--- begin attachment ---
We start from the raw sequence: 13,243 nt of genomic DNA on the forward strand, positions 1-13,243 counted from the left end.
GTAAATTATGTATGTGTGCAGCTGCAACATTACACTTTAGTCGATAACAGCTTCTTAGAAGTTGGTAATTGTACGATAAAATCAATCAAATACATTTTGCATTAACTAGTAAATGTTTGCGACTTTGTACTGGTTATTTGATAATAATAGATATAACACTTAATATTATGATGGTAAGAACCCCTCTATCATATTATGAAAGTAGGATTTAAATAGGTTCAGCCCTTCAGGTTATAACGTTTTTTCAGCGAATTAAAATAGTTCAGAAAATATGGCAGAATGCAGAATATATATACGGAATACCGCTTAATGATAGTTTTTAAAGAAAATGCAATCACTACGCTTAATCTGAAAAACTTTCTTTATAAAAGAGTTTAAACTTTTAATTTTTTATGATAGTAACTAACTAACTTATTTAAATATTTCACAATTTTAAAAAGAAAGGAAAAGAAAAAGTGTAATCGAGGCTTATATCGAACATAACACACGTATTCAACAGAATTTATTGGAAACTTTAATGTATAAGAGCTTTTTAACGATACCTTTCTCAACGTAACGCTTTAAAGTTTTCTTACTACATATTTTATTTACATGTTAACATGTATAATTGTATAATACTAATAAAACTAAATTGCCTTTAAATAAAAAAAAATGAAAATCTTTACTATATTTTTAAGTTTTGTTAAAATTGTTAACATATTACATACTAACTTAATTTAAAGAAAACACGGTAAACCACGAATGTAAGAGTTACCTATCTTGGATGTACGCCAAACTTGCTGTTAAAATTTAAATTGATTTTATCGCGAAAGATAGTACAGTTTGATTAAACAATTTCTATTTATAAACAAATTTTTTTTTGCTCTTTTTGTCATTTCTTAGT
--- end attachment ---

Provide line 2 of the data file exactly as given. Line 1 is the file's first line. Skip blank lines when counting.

GTAAATTATGTATGTGTGCAGCTGCAACATTACACTTTAGTCGATAACAGCTTCTTAGAAGTTGGTAATTGTACGATAAAATCAATCAAATACATTTTGCATTAACTAGTAAATGTTTGCGACTTTGTACTGGTTATTTGATAATAATAGATATAACACTTAATATTATGATGGTAAGAACCCCTCTATCATATTATGAAAGTAGGATTTAAATAGGTTCAGCCCTTCAGGTTATAACGTTTTTTCAGCGAATTAAAATAGTTCAGAAAATATGGCAGAATGCAGAATATATATACGGAATACCGCTTAATGATAGTTTTTAAAGAAAATGCAATCACTACGCTTAATCTGAAAAACTTTCTTTATAAAAGAGTTTAAACTTTTAATTTTTTATGATAGTAACTAACTAACTTATTTAAATATTTCACAATTTTAAAAAGAAAGGAAAAGAAAAAGTGTAATCGAGGCTTATATCGAACATAACACACGTATTCAACAGAATTTATTGGAAACTTTAATGTATAAGAGCTTTTTAACGATACCTTTCTCAACGTAACGCTTTAAAGTTTTCTTACTACATATTTTATTTACATGTTAACATGTATAATTGTATAATACTAATAAAACTAAATTGCCTTTAAATAAAAAAAAATGAAAATCTTTACTATATTTTTAAGTTTTGTTAAAATTGTTAACATATTACATACTAACTTAATTTAAAGAAAACACGGTAAACCACGAATGTAAGAGTTACCTATCTTGGATGTACGCCAAACTTGCTGTTAAAATTTAAATTGATTTTATCGCGAAAGATAGTACAGTTTGATTAAACAATTTCTATTTATAAACAAATTTTTTTTTGCTCTTTTTGTCATTTCTTAGT